As a working student I find it really hard to focus on my some of my subjects.especially when it is a bit unrelated to the course. I find myself memorizing futilely. time, energy & efforts wasted. So I've been really trying my best to focus although my eyes are already heavily lidded... from insufficient sleep. (just like what happened a while ago) you know I really wanna learn..but my body limits me. that's really sad right? I have the determination, drive & good intentions but I have to compromise them to provide for my own keep...ANyway --- why am I getting so sentimental again about this thing. This desrves it's own post.
what I want to really emphasize is the helpful tips I read from Psychology Today website about effective learning. Here they are:
Here are a few ways you can use this concept in the classroom:
By: Joseph Cardillo - ( the author of Can I Have Your Attention? How to Think Fast, Find Your Focus, and Sharpen Your Concentration )
1. Listen actively; making connections to other contexts and
within that day’s material—i.e. perhaps a story by John Steinbeck contains
themes that can be applied to something you are learning about Carl Jung or
Joseph Campbell. Or something you are learning in physics or biology could be
applied, for example, to Virginia Woolf or a philosophy class. If your professor
mentions a text that is related to the topic, seek it out; witness the
connections, and draw your own. You may even bring these observations up in a
future class or individually with your teacher.
2. Restrict your
mind from wondering. Keep participating no matter what. Just like when
your coach is telling you, “Don’t stop now—pour it on. “ Create words or phrases
you can think to yourself during such moments like: stay with it; strong; focus;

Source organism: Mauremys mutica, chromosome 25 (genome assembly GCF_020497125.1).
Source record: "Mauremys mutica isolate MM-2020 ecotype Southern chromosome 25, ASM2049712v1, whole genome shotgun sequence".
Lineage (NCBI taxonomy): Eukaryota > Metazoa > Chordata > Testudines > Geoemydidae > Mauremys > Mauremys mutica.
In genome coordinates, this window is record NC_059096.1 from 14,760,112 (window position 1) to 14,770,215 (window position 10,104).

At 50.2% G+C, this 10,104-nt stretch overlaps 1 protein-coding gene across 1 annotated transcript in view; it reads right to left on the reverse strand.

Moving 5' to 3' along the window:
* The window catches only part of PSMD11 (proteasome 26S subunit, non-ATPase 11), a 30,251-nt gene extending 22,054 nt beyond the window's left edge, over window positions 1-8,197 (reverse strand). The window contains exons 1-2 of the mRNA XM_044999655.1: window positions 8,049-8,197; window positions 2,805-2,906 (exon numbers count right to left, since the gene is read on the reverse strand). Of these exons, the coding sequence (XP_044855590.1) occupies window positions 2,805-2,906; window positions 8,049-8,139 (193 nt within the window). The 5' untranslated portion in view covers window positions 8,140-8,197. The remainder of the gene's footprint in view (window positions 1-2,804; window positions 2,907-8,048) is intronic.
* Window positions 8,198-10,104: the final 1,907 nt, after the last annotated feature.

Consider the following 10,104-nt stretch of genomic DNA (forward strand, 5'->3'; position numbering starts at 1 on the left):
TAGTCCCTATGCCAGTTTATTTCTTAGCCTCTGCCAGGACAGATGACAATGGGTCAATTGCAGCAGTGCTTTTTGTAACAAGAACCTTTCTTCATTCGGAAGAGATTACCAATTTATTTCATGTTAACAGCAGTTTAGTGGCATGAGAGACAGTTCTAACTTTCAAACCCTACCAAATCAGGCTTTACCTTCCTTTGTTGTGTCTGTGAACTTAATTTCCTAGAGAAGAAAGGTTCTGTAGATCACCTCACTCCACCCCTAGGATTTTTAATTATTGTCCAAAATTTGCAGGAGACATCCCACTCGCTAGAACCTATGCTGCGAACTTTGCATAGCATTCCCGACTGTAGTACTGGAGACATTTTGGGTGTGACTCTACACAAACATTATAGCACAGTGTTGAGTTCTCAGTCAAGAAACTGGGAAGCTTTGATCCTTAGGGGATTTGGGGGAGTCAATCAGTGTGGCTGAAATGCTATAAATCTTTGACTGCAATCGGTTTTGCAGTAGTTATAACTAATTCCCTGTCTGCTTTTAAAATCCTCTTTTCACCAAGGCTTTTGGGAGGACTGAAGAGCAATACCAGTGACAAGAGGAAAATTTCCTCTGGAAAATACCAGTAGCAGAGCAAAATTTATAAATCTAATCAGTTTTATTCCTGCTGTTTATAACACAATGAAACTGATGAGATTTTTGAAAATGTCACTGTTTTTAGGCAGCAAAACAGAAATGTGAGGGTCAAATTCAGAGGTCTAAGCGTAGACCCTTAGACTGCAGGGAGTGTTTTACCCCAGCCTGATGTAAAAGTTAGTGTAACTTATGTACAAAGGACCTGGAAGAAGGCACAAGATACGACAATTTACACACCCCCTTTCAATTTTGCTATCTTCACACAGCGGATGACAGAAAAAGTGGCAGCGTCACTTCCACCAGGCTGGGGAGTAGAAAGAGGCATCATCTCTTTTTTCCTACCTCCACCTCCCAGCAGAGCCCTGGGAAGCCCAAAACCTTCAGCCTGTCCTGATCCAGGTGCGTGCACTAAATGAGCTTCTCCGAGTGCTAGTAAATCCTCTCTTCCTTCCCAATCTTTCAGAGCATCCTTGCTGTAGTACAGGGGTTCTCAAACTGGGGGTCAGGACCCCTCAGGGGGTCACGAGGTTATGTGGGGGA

create a mental image of a goal you have in mind that is connected to that
course’s context and use it during such moments to guide you back on task.
Practice using these techniques regularly and they will become automatic. Do,
however, give yourself a breath every now and then and lighten your focus.
3. Identify your professor’s goal—if he or she doesn’t
state it outright. Ask yourself: What is the professor’s role in meeting this
goal? What role does my teacher expect me to take on? Make sure you meet this
4. Think of ways to relate the class’s contexts
as closely as possible to your personal experiences, especially important ones.
Outside of class, think about how the material can be used to help deepen your
understanding of other personal life situations, problem-solve, and enhance your
5. Daydream, incorporating what you are
learning so that it scaffolds into your future.
It’s up to you to make
the strongest connections here possible. You will notice that when you make
strong matches between class materials and daily life not only will your
academic interests perk, time will move much faster, and studies, in general,
will become a lot more enjoyable. Your mind will become more creative, and thus
more energized, interesting, and complex. And just like runners high, these
characteristics feel good both mentally and physically. As such, you feel
rewarded. And this pattern of activity will begin to feed upon itself. Grades
will come easier. You will feel more secure, confident, and happy. The best news
is that you will start transferring this mindset over to other areas of your
life, deepening the connections there as well.
I found these really applicable in my studies so want to share this to the world!